Week 5: A Turn Inward

Lecture 1: Shifting South

I. The Jurchen/Jin State (1115–1234)

  1. History—Manchuria . . . “cooked” vs. “uncooked”
  2. Jin administration—founded 1115 . . .Wanyan Aguda (r. 1113–1123)

II. The Southern Song (1127–1276)

  1. The Fall of Kaifeng (1127)—Emperor Huizong (r. 1100–26)
  2. The Southern court at Hangzhou—Emperor Gaozong (r. 1129–62) . . . peace treaty (annual payment of 300,000 ounces of silver, 1 million strings of coins, and 300,000 bolts of silk + one-time payment of 180 annual payments . . . Jurchen ruler as elder uncle)
  3. The Case of Yue Fei (1103–42)—treaty of 1141 (return of the bodies)—Qin Hui (1090–1155) . . . “Full River Red

III. Economic and Social Change

  1. Demographic change—population expansion . . . southward shift
  2. Agricultural developments—e.g., quick-ripening rice
  3. Economic expansion—credits/paper money . . . commercialization (wine, charcaol, paper, textiles, silk, sugar cane, etc.) . . . Qingming scroll
  4. Social change—the literati . . . civil service examinations

Lecture 2: Rethinking the Way

I. Background

  1. Confucius (ca. 551–479 BCE) and “Confucianism”—human-ness (ren)
  2. Revival of Confucianism—Buddhism . . . Han Yu (768–824) . . . “Ancient Style”

II. Song Confucianism

  1. Politics—Fan Zhongyan . . . Wang Anshi . . . Sima Guang
  2. Metaphysics—Zhou Dunyi (1017–1073) . . . Shao Yong (1011–1077) . . . Zhang Zai (1020–1077) . . . Cheng Hao (1032–1085) . . . Cheng Yi (1033–1107) . . . Lu Xiangshan (1139–1192) . . . Great Ultimate

III. Zhu Xi (1130–1200)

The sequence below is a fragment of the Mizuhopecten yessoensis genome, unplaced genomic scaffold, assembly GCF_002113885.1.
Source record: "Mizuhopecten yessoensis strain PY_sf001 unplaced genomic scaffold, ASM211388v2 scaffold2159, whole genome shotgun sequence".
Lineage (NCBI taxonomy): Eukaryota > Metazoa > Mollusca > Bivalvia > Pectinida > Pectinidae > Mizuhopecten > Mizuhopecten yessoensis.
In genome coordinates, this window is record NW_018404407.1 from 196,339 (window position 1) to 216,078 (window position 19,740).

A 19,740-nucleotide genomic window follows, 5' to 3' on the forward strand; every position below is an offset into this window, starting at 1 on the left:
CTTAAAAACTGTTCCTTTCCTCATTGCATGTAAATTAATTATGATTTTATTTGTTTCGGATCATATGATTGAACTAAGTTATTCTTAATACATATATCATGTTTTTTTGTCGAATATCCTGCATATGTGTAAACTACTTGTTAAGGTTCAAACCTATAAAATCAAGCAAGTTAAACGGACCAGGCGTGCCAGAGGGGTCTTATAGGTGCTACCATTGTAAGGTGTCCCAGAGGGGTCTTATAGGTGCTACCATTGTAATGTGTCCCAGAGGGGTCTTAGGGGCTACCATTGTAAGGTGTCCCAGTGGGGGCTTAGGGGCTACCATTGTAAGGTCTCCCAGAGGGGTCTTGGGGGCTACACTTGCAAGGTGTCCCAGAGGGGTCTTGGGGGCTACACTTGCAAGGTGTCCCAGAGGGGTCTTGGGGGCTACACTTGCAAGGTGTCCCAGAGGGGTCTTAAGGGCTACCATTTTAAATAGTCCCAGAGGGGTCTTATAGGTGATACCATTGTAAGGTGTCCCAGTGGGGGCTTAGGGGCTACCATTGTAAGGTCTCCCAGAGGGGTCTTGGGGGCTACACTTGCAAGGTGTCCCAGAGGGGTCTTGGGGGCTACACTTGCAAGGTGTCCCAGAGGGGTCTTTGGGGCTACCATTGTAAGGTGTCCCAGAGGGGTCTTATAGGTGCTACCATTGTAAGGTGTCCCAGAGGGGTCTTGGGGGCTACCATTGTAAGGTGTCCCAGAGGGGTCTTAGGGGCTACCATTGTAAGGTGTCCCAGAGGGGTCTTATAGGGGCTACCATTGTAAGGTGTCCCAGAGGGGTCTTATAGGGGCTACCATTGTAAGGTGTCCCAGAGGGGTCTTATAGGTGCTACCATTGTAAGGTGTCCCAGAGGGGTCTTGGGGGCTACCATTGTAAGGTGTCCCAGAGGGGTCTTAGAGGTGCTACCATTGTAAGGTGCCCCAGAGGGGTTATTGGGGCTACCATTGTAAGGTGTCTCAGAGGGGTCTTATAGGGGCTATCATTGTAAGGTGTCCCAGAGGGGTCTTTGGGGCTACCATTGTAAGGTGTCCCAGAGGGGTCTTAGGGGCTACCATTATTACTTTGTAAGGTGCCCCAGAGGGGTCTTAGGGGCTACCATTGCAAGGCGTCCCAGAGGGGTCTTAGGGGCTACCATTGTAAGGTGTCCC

1. Intellectual Synthesizer
  2. li (principle; coherence) and qi (vital energy; material force)

IV. Local Society

 

Discussion

  1. What social background did Yuan Cai [Yüan Ts'ai] (ca. 1140–95) come from?
  2. What were Yuan Cai's major concerns? For whom did Yuan write Precepts for Social Life?
  3. What can Yuan's text tell us about the social conditions of the Southern Song?
  4. Why did a text such as Yuan's appear in twelfth-century China?

Maps

External links to Maps:

Northern Song | Southern Song|

Physical Map

Map of Modern China: Physical Geography

Source: National Museum of Chinese History, ed., A Journey into China's Antiquity, vol. 1 (Beijing: Morning Glory Publishers, 1997), pp. 8–9.

 

Physical Map by Satellite

Map of Modern China: Physical Geography

Administrative Map

Map of Modern China: Administrative Divisions

Source: SACU

Images

 

External Links to Images

Material Culture

 

References

  • Chaffee, John W. The Thorny Gates of Learning in Sung China: A Social History of Examinations. Cambridge: Cambridge University Press, 1985.
  • Ebrey, Patricia Buckley. The Inner Quarters: Marriage and the Lives of Chinese Women in the Sung Period. Berkeley and Los Angeles: University of California Press, 1993.
  • Gardner, Daniel K., trans. Learning to be a Sage: Selections from the Conversations of Master Chu, Arranged Topically. Berkeley and Los Angeles: University of California Press, 1990.
  • Gernet, Jacques. Daily life in China, on the Eve of the Mongol Invasion, 1250–1276. Stanford: Stanford University Press, 1962.
  • Hymes, Robert P. Statesmen and Gentlemen: The Elite of Fu-chou, Chiang-hsi, in Northern and Southern Sung. Cambridge: Cambridge University Press, 1987.
  • Liu, James T. C. China Turning Inward: Intellectual-Political Changes in the Early Twelfth Century. Cambridge, Mass.: Council on East Asian Studies, Harvard University, 1988.

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